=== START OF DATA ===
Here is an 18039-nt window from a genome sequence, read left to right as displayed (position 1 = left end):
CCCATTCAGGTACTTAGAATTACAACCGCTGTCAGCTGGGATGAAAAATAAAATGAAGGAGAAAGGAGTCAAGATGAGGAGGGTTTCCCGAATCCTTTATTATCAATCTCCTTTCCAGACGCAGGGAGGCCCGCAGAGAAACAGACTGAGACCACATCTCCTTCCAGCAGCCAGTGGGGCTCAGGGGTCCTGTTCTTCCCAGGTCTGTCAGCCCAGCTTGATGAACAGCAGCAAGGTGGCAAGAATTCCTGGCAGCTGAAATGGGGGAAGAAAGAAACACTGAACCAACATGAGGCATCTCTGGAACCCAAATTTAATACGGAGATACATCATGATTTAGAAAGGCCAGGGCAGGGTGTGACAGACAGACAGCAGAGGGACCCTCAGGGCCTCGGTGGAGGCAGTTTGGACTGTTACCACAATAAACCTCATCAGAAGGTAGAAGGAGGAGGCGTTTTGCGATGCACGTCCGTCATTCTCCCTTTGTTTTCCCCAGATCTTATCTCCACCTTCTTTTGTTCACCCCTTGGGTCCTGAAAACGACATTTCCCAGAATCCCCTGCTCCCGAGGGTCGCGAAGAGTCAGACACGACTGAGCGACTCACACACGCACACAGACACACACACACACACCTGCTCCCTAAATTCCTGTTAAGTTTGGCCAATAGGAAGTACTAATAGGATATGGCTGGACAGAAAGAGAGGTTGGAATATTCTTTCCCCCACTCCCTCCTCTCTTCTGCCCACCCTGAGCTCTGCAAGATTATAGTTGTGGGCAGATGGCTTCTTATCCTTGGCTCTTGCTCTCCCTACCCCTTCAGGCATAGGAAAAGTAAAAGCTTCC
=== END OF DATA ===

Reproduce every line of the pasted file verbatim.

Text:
Here is an 18039-nt window from a genome sequence, read left to right as displayed (position 1 = left end):
CCCATTCAGGTACTTAGAATTACAACCGCTGTCAGCTGGGATGAAAAATAAAATGAAGGAGAAAGGAGTCAAGATGAGGAGGGTTTCCCGAATCCTTTATTATCAATCTCCTTTCCAGACGCAGGGAGGCCCGCAGAGAAACAGACTGAGACCACATCTCCTTCCAGCAGCCAGTGGGGCTCAGGGGTCCTGTTCTTCCCAGGTCTGTCAGCCCAGCTTGATGAACAGCAGCAAGGTGGCAAGAATTCCTGGCAGCTGAAATGGGGGAAGAAAGAAACACTGAACCAACATGAGGCATCTCTGGAACCCAAATTTAATACGGAGATACATCATGATTTAGAAAGGCCAGGGCAGGGTGTGACAGACAGACAGCAGAGGGACCCTCAGGGCCTCGGTGGAGGCAGTTTGGACTGTTACCACAATAAACCTCATCAGAAGGTAGAAGGAGGAGGCGTTTTGCGATGCACGTCCGTCATTCTCCCTTTGTTTTCCCCAGATCTTATCTCCACCTTCTTTTGTTCACCCCTTGGGTCCTGAAAACGACATTTCCCAGAATCCCCTGCTCCCGAGGGTCGCGAAGAGTCAGACACGACTGAGCGACTCACACACGCACACAGACACACACACACACACCTGCTCCCTAAATTCCTGTTAAGTTTGGCCAATAGGAAGTACTAATAGGATATGGCTGGACAGAAAGAGAGGTTGGAATATTCTTTCCCCCACTCCCTCCTCTCTTCTGCCCACCCTGAGCTCTGCAAGATTATAGTTGTGGGCAGATGGCTTCTTATCCTTGGCTCTTGCTCTCCCTACCCCTTCAGGCATAGGAAAAGTAAAAGCTTCC